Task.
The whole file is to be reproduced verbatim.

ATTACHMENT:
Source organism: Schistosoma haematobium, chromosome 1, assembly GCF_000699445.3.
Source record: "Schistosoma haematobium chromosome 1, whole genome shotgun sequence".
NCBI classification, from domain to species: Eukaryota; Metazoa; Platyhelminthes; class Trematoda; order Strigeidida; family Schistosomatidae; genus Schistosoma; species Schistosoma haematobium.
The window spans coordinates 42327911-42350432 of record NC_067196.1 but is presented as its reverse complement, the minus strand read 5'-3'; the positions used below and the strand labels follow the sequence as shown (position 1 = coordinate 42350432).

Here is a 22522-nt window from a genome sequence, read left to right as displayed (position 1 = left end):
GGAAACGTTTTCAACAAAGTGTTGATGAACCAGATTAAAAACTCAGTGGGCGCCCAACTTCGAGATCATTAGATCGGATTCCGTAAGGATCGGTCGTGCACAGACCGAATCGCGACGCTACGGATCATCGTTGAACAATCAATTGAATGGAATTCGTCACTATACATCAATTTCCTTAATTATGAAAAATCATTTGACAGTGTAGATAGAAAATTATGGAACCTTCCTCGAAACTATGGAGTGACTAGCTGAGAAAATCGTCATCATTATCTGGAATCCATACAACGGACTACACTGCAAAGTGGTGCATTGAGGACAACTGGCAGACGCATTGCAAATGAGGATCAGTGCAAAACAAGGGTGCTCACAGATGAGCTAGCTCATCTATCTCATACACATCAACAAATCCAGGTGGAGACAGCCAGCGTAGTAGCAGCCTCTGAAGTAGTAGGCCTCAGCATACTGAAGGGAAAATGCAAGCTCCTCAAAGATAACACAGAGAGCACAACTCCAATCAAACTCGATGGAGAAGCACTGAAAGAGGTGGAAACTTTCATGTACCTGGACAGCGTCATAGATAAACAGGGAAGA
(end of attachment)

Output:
Source organism: Schistosoma haematobium, chromosome 1, assembly GCF_000699445.3.
Source record: "Schistosoma haematobium chromosome 1, whole genome shotgun sequence".
NCBI classification, from domain to species: Eukaryota; Metazoa; Platyhelminthes; class Trematoda; order Strigeidida; family Schistosomatidae; genus Schistosoma; species Schistosoma haematobium.
The window spans coordinates 42327911-42350432 of record NC_067196.1 but is presented as its reverse complement, the minus strand read 5'-3'; the positions used below and the strand labels follow the sequence as shown (position 1 = coordinate 42350432).

Here is a 22522-nt window from a genome sequence, read left to right as displayed (position 1 = left end):
GGAAACGTTTTCAACAAAGTGTTGATGAACCAGATTAAAAACTCAGTGGGCGCCCAACTTCGAGATCATTAGATCGGATTCCGTAAGGATCGGTCGTGCACAGACCGAATCGCGACGCTACGGATCATCGTTGAACAATCAATTGAATGGAATTCGTCACTATACATCAATTTCCTTAATTATGAAAAATCATTTGACAGTGTAGATAGAAAATTATGGAACCTTCCTCGAAACTATGGAGTGACTAGCTGAGAAAATCGTCATCATTATCTGGAATCCATACAACGGACTACACTGCAAAGTGGTGCATTGAGGACAACTGGCAGACGCATTGCAAATGAGGATCAGTGCAAAACAAGGGTGCTCACAGATGAGCTAGCTCATCTATCTCATACACATCAACAAATCCAGGTGGAGACAGCCAGCGTAGTAGCAGCCTCTGAAGTAGTAGGCCTCAGCATACTGAAGGGAAAATGCAAGCTCCTCAAAGATAACACAGAGAGCACAACTCCAATCAAACTCGATGGAGAAGCACTGAAAGAGGTGGAAACTTTCATGTACCTGGACAGCGTCATAGATAAACAGGGAAGA